JF2622: From Physical Therapist to Full-Time Syndicator with Lee Yoder
After leaving his corporate job in 2016, Lee Yoder decided to go all in with real estate. What started as house flipping quickly turned into full-time apartment syndicating. Lee is sharing how he scaled from a duplex to over 100 units and the biggest challenges in doing so, how he gets most of his investors through referrals, and his best tips for finding the most valuable use of your time and outsourcing the rest.
Lee Yoder Real Estate Background:
- Full-time apartment syndicator
- Currently acquiring 40- to 100-unit apartment buildings
- Portfolio includes a 45-unit, 47-unit, and 96-unit building
- Based in Cincinnati, OH
- Say hi to him at: threefoldrei.com
- Best Ever Book: Who Not How: The Formula to Achieve Bigger Goals Through Accelerating Teamwork
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Ash Patel: Hello, Best Ever listeners. Welcome to the Best Real Estate Investing Advice Ever Show. I’m Ash Patel, and I’m with today’s guest, Lee Yoder. Lee is joining us from Cincinnati, Ohio. He is a full-time commercial real estate investor and has almost 200 units under his belt.
Lee, thank you for joining us, and how are you today?
Lee Yoder: Doing well, Ash. Excited to be on the show. Thanks for having me.
Ash Patel: It’s our pleasure. Lee, before we get started, can you give the Best Ever listeners a little bit more about your background and what you’re focused on now?
Lee Yoder: Sure. So I went to school for a really long time to become a physical therapist. Had a good job. Was actually doing home health physical therapy where I drove around to people’s houses, and it was a great schedule, great for the family, but I was just really bored. I wasn’t challenged in that, wasn’t fulfilled with that work. So the company I was with actually asked me to come in the office, be the clinical director. Pretty soon, I was doing no physical therapy. I was in the office 100% of the time, really kind of traditional client, corporate ladder, and really enjoying that work, but now, my home life was not good, because I was kind of getting carried away with the corporate ladder. Like, again, good job, but just not been what my wife and I and like God was calling us to for our family and our life.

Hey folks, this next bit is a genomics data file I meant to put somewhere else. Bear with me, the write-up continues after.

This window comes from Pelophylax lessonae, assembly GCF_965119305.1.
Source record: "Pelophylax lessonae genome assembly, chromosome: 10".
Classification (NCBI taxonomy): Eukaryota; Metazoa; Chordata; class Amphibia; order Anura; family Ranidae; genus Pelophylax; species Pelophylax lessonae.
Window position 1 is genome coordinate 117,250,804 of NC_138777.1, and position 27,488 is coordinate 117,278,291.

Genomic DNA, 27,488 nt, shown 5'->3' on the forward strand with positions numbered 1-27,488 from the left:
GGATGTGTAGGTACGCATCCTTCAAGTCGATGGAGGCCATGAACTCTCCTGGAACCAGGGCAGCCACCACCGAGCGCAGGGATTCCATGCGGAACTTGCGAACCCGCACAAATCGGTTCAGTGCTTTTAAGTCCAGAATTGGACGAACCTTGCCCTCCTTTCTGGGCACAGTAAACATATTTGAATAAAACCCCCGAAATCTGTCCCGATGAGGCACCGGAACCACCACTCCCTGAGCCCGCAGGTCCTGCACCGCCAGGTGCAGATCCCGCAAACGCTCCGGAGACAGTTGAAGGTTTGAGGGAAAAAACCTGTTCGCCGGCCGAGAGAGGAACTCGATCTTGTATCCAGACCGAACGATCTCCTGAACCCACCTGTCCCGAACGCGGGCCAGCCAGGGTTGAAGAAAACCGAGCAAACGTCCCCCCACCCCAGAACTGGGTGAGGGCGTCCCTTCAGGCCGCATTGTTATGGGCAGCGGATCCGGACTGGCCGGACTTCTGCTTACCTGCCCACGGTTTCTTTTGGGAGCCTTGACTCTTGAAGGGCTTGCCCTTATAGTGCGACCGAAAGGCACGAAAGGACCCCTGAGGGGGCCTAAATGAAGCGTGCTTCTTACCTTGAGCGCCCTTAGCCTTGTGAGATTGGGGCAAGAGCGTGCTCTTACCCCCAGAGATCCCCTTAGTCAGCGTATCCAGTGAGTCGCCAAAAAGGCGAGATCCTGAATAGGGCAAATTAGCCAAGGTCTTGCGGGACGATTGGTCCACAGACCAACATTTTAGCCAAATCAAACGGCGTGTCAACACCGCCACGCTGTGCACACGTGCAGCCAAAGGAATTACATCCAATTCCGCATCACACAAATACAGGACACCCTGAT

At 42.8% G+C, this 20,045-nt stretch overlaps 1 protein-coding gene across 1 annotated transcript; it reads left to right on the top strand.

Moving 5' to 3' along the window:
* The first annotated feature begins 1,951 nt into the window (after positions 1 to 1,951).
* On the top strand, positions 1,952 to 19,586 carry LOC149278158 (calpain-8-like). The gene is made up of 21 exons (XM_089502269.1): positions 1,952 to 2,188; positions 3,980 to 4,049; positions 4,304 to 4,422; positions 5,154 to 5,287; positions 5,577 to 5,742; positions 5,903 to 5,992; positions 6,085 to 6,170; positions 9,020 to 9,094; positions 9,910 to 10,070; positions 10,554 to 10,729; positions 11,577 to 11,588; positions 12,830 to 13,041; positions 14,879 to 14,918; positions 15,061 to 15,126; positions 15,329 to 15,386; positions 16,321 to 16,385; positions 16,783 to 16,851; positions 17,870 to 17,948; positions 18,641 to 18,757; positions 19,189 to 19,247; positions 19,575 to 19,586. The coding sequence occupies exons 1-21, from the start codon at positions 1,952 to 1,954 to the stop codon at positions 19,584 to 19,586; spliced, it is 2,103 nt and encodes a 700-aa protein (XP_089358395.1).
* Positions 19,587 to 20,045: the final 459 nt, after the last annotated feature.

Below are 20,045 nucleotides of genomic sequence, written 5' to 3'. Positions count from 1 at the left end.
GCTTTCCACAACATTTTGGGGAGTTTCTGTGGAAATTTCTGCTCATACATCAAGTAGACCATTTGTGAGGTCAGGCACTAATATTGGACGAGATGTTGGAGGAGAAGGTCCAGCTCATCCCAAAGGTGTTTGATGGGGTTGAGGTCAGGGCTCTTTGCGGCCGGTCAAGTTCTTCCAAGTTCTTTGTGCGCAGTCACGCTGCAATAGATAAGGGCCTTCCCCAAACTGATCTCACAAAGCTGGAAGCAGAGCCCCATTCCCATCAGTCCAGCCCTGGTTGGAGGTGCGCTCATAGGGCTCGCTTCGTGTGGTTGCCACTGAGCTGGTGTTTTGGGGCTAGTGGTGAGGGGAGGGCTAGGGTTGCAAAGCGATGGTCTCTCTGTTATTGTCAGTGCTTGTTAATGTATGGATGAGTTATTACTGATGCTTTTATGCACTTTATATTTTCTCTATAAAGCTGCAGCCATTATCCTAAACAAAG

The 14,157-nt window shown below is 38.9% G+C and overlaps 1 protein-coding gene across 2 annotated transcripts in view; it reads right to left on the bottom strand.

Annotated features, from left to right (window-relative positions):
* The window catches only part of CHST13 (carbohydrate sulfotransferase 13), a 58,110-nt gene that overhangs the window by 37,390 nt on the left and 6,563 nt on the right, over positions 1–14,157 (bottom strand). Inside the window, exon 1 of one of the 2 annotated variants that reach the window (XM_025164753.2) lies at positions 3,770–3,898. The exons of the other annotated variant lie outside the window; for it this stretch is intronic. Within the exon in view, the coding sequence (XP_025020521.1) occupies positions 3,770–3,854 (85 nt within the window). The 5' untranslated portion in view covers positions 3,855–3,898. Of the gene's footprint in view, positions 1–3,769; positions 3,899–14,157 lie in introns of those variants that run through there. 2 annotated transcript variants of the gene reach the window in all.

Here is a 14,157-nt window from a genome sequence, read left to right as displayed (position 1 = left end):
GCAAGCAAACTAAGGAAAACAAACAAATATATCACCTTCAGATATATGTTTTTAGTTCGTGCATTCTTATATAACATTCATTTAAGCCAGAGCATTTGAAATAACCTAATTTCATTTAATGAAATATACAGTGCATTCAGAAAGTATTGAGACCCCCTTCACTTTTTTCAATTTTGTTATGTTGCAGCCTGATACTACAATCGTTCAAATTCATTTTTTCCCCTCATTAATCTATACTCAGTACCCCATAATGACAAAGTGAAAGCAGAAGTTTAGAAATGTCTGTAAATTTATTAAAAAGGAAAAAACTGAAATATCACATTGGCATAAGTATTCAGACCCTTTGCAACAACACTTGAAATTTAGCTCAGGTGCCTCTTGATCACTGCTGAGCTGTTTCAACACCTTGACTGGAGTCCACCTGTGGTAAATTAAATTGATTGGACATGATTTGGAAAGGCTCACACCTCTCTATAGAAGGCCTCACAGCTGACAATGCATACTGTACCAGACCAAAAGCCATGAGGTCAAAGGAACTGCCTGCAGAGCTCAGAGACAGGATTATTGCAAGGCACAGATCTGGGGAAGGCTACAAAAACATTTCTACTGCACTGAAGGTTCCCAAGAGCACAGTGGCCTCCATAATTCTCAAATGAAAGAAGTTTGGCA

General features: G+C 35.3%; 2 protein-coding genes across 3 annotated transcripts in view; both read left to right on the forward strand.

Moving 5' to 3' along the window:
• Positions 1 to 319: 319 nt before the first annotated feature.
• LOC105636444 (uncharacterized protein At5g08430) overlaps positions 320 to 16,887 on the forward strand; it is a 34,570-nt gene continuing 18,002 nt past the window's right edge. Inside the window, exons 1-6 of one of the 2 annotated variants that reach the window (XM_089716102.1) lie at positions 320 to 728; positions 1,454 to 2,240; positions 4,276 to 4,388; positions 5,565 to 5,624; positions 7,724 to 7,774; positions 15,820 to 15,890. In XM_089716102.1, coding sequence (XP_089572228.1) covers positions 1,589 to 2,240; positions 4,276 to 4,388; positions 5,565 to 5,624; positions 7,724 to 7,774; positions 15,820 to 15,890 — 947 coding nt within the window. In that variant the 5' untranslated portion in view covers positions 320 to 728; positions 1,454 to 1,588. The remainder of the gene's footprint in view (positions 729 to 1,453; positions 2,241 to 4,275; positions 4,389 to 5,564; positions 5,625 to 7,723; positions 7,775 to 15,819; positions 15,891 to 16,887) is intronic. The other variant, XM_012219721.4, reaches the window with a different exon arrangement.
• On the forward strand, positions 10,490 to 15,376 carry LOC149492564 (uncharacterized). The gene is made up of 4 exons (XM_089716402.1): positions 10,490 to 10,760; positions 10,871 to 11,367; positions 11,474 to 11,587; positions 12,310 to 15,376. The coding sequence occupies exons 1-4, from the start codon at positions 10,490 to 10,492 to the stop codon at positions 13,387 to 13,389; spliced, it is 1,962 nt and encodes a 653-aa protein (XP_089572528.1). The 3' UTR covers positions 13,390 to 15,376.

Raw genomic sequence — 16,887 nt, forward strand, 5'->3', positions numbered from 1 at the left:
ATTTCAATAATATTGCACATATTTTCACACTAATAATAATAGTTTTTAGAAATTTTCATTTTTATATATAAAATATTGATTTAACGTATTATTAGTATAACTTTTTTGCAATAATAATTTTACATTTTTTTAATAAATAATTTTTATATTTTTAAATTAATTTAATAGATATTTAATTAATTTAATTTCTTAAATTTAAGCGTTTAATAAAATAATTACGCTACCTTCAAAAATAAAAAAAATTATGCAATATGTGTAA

So somebody turned me onto real estate. Actually, my partner today that was working with me that corporate job; and I thought, “Okay. Well, I want to get into this real estate.” Talked to another guy that was doing it full time, and he said, “Hey, Lee. Is there any way you could do your job from home?” And for me, the answer was no. I always like to bring that up, because more and more people today can do their job from home, right? So I couldn’t at the time, but I thought, “Man, but if I go back to home health physical therapy – I can’t do that from home, but it’s a very flexible, very relaxed job.” I thought, “If I want to do real estate as a side hustle, I should go back to home health.” So that’s what I did. I took a big pay cut, but I knew I was going to have the flexibility now, and the bandwidth to be able to start a real estate side hustle. So I did that.
I left at the end of 2016 that corporate job. It wasn’t until toward the end of 2017 that I got started. I started with just a single-family home. The next year I got a duplex. The next year I started getting into multifamily, got a 16-unit, 8-unit, and a 10-unit. It took about a year to turn those all around, took all those full circle, sold them, and then this year we’ve gotten into syndication, and that’s what we do now. We’ve got a 45-unit, a 47-unit, and we have a 96-unit under contract this year. So that’s kind of have been my progression.
Ash Patel: Alright, hold on. You went way too fast. You reduced your salary, you went from being a physical therapist to a home health aide, and then you got into real estate, and then I just heard a lot of units getting thrown my way. So what was your first deal?